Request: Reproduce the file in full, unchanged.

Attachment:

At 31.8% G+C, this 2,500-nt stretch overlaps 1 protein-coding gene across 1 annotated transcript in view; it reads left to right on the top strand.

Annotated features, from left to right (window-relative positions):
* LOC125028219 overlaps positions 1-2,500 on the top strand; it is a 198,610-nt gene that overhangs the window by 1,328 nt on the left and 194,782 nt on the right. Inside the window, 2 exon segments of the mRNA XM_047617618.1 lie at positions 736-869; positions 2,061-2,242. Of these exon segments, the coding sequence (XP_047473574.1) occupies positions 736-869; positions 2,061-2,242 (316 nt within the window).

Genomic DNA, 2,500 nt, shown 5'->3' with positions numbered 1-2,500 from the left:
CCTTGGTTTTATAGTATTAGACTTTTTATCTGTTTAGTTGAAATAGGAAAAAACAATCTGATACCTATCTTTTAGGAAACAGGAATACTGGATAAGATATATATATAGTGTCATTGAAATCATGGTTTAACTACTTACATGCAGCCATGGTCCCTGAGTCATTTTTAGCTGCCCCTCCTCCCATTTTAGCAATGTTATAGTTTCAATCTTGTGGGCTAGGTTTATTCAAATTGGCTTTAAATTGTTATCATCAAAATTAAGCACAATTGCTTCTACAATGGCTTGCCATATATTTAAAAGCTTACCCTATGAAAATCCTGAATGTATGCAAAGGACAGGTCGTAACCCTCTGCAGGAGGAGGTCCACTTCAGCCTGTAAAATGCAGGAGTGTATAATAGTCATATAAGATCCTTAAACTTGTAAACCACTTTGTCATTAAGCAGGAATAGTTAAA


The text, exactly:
At 31.8% G+C, this 2,500-nt stretch overlaps 1 protein-coding gene across 1 annotated transcript in view; it reads left to right on the top strand.

Annotated features, from left to right (window-relative positions):
* LOC125028219 overlaps positions 1-2,500 on the top strand; it is a 198,610-nt gene that overhangs the window by 1,328 nt on the left and 194,782 nt on the right. Inside the window, 2 exon segments of the mRNA XM_047617618.1 lie at positions 736-869; positions 2,061-2,242. Of these exon segments, the coding sequence (XP_047473574.1) occupies positions 736-869; positions 2,061-2,242 (316 nt within the window).

Genomic DNA, 2,500 nt, shown 5'->3' with positions numbered 1-2,500 from the left:
CCTTGGTTTTATAGTATTAGACTTTTTATCTGTTTAGTTGAAATAGGAAAAAACAATCTGATACCTATCTTTTAGGAAACAGGAATACTGGATAAGATATATATATAGTGTCATTGAAATCATGGTTTAACTACTTACATGCAGCCATGGTCCCTGAGTCATTTTTAGCTGCCCCTCCTCCCATTTTAGCAATGTTATAGTTTCAATCTTGTGGGCTAGGTTTATTCAAATTGGCTTTAAATTGTTATCATCAAAATTAAGCACAATTGCTTCTACAATGGCTTGCCATATATTTAAAAGCTTACCCTATGAAAATCCTGAATGTATGCAAAGGACAGGTCGTAACCCTCTGCAGGAGGAGGTCCACTTCAGCCTGTAAAATGCAGGAGTGTATAATAGTCATATAAGATCCTTAAACTTGTAAACCACTTTGTCATTAAGCAGGAATAGTTAAA